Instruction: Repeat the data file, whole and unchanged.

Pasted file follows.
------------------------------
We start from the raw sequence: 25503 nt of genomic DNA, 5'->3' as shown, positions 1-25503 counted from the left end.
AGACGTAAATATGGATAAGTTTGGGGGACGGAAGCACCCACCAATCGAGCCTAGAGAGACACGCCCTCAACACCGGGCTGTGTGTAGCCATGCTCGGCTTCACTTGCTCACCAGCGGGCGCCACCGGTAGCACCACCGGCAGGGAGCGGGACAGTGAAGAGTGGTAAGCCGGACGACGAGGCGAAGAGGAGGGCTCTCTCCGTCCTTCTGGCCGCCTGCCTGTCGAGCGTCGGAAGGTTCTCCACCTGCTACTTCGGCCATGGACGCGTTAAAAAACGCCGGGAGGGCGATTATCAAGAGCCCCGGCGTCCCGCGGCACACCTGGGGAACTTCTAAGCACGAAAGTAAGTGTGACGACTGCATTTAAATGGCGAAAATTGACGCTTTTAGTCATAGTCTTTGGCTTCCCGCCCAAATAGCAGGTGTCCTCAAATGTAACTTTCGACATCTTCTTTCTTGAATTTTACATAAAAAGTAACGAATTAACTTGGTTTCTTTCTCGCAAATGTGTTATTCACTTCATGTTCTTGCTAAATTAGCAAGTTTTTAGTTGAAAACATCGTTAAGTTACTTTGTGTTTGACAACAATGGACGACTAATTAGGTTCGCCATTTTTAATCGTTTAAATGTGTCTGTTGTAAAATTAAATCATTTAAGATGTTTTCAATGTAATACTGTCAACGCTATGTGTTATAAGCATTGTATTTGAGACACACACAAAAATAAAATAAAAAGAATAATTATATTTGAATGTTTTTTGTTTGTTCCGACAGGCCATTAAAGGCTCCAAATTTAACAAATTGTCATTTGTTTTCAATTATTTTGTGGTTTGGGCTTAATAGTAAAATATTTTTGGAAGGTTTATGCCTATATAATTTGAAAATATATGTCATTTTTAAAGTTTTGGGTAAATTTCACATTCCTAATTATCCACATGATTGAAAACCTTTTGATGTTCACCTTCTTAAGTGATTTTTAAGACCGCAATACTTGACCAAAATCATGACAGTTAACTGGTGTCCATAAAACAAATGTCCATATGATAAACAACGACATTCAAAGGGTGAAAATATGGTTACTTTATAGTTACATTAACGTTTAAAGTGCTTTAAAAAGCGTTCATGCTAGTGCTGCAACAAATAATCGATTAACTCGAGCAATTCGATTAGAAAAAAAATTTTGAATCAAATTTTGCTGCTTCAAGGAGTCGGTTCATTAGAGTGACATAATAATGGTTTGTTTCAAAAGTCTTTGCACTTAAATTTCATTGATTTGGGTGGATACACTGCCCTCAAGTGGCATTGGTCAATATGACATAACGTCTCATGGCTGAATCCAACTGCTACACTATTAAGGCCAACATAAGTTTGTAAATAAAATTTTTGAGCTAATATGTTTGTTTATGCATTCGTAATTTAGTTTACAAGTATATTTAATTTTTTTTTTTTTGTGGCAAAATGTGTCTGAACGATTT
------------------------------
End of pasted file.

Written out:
We start from the raw sequence: 25503 nt of genomic DNA, 5'->3' as shown, positions 1-25503 counted from the left end.
AGACGTAAATATGGATAAGTTTGGGGGACGGAAGCACCCACCAATCGAGCCTAGAGAGACACGCCCTCAACACCGGGCTGTGTGTAGCCATGCTCGGCTTCACTTGCTCACCAGCGGGCGCCACCGGTAGCACCACCGGCAGGGAGCGGGACAGTGAAGAGTGGTAAGCCGGACGACGAGGCGAAGAGGAGGGCTCTCTCCGTCCTTCTGGCCGCCTGCCTGTCGAGCGTCGGAAGGTTCTCCACCTGCTACTTCGGCCATGGACGCGTTAAAAAACGCCGGGAGGGCGATTATCAAGAGCCCCGGCGTCCCGCGGCACACCTGGGGAACTTCTAAGCACGAAAGTAAGTGTGACGACTGCATTTAAATGGCGAAAATTGACGCTTTTAGTCATAGTCTTTGGCTTCCCGCCCAAATAGCAGGTGTCCTCAAATGTAACTTTCGACATCTTCTTTCTTGAATTTTACATAAAAAGTAACGAATTAACTTGGTTTCTTTCTCGCAAATGTGTTATTCACTTCATGTTCTTGCTAAATTAGCAAGTTTTTAGTTGAAAACATCGTTAAGTTACTTTGTGTTTGACAACAATGGACGACTAATTAGGTTCGCCATTTTTAATCGTTTAAATGTGTCTGTTGTAAAATTAAATCATTTAAGATGTTTTCAATGTAATACTGTCAACGCTATGTGTTATAAGCATTGTATTTGAGACACACACAAAAATAAAATAAAAAGAATAATTATATTTGAATGTTTTTTGTTTGTTCCGACAGGCCATTAAAGGCTCCAAATTTAACAAATTGTCATTTGTTTTCAATTATTTTGTGGTTTGGGCTTAATAGTAAAATATTTTTGGAAGGTTTATGCCTATATAATTTGAAAATATATGTCATTTTTAAAGTTTTGGGTAAATTTCACATTCCTAATTATCCACATGATTGAAAACCTTTTGATGTTCACCTTCTTAAGTGATTTTTAAGACCGCAATACTTGACCAAAATCATGACAGTTAACTGGTGTCCATAAAACAAATGTCCATATGATAAACAACGACATTCAAAGGGTGAAAATATGGTTACTTTATAGTTACATTAACGTTTAAAGTGCTTTAAAAAGCGTTCATGCTAGTGCTGCAACAAATAATCGATTAACTCGAGCAATTCGATTAGAAAAAAAATTTTGAATCAAATTTTGCTGCTTCAAGGAGTCGGTTCATTAGAGTGACATAATAATGGTTTGTTTCAAAAGTCTTTGCACTTAAATTTCATTGATTTGGGTGGATACACTGCCCTCAAGTGGCATTGGTCAATATGACATAACGTCTCATGGCTGAATCCAACTGCTACACTATTAAGGCCAACATAAGTTTGTAAATAAAATTTTTGAGCTAATATGTTTGTTTATGCATTCGTAATTTAGTTTACAAGTATATTTAATTTTTTTTTTTTTGTGGCAAAATGTGTCTGAACGATTT